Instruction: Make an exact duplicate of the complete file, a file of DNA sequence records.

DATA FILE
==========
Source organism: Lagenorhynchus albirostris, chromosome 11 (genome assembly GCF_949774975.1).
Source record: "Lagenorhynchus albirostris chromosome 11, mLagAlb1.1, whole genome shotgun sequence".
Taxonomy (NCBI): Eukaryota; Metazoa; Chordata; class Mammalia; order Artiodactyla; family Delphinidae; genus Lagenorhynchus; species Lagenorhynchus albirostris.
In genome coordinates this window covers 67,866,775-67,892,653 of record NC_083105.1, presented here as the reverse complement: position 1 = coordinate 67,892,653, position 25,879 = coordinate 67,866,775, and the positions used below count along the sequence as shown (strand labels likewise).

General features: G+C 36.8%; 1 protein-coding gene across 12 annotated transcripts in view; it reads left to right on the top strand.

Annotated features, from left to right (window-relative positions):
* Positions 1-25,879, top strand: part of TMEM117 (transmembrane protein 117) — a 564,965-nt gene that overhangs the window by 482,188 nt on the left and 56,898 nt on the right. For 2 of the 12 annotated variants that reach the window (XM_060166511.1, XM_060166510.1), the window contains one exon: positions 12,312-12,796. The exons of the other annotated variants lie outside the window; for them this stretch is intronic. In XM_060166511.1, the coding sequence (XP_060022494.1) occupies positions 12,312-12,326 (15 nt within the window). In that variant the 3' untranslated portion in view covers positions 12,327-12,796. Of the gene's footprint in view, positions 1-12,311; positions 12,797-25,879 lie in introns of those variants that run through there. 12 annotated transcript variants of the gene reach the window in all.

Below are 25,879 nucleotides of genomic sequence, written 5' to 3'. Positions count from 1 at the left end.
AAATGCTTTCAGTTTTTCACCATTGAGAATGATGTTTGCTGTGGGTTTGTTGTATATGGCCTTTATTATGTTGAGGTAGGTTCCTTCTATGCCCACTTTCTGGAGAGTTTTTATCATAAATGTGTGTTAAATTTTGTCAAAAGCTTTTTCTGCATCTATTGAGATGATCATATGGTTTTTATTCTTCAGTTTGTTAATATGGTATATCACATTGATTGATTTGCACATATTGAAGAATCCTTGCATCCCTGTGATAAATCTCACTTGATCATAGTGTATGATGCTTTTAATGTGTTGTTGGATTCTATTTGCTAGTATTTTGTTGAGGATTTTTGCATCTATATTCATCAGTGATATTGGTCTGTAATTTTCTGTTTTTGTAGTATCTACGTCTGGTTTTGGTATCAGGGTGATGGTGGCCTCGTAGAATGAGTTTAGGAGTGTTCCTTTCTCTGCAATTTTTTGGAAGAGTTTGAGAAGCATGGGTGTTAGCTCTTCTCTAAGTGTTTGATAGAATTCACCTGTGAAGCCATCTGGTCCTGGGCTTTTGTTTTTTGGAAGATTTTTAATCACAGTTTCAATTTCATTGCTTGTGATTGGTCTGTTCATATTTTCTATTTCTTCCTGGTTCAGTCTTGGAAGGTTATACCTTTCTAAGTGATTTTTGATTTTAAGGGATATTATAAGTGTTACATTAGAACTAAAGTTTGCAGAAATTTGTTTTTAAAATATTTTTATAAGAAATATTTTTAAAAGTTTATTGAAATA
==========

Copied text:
Source organism: Lagenorhynchus albirostris, chromosome 11 (genome assembly GCF_949774975.1).
Source record: "Lagenorhynchus albirostris chromosome 11, mLagAlb1.1, whole genome shotgun sequence".
Taxonomy (NCBI): Eukaryota; Metazoa; Chordata; class Mammalia; order Artiodactyla; family Delphinidae; genus Lagenorhynchus; species Lagenorhynchus albirostris.
In genome coordinates this window covers 67,866,775-67,892,653 of record NC_083105.1, presented here as the reverse complement: position 1 = coordinate 67,892,653, position 25,879 = coordinate 67,866,775, and the positions used below count along the sequence as shown (strand labels likewise).

General features: G+C 36.8%; 1 protein-coding gene across 12 annotated transcripts in view; it reads left to right on the top strand.

Annotated features, from left to right (window-relative positions):
* Positions 1-25,879, top strand: part of TMEM117 (transmembrane protein 117) — a 564,965-nt gene that overhangs the window by 482,188 nt on the left and 56,898 nt on the right. For 2 of the 12 annotated variants that reach the window (XM_060166511.1, XM_060166510.1), the window contains one exon: positions 12,312-12,796. The exons of the other annotated variants lie outside the window; for them this stretch is intronic. In XM_060166511.1, the coding sequence (XP_060022494.1) occupies positions 12,312-12,326 (15 nt within the window). In that variant the 3' untranslated portion in view covers positions 12,327-12,796. Of the gene's footprint in view, positions 1-12,311; positions 12,797-25,879 lie in introns of those variants that run through there. 12 annotated transcript variants of the gene reach the window in all.

Below are 25,879 nucleotides of genomic sequence, written 5' to 3'. Positions count from 1 at the left end.
AAATGCTTTCAGTTTTTCACCATTGAGAATGATGTTTGCTGTGGGTTTGTTGTATATGGCCTTTATTATGTTGAGGTAGGTTCCTTCTATGCCCACTTTCTGGAGAGTTTTTATCATAAATGTGTGTTAAATTTTGTCAAAAGCTTTTTCTGCATCTATTGAGATGATCATATGGTTTTTATTCTTCAGTTTGTTAATATGGTATATCACATTGATTGATTTGCACATATTGAAGAATCCTTGCATCCCTGTGATAAATCTCACTTGATCATAGTGTATGATGCTTTTAATGTGTTGTTGGATTCTATTTGCTAGTATTTTGTTGAGGATTTTTGCATCTATATTCATCAGTGATATTGGTCTGTAATTTTCTGTTTTTGTAGTATCTACGTCTGGTTTTGGTATCAGGGTGATGGTGGCCTCGTAGAATGAGTTTAGGAGTGTTCCTTTCTCTGCAATTTTTTGGAAGAGTTTGAGAAGCATGGGTGTTAGCTCTTCTCTAAGTGTTTGATAGAATTCACCTGTGAAGCCATCTGGTCCTGGGCTTTTGTTTTTTGGAAGATTTTTAATCACAGTTTCAATTTCATTGCTTGTGATTGGTCTGTTCATATTTTCTATTTCTTCCTGGTTCAGTCTTGGAAGGTTATACCTTTCTAAGTGATTTTTGATTTTAAGGGATATTATAAGTGTTACATTAGAACTAAAGTTTGCAGAAATTTGTTTTTAAAATATTTTTATAAGAAATATTTTTAAAAGTTTATTGAAATA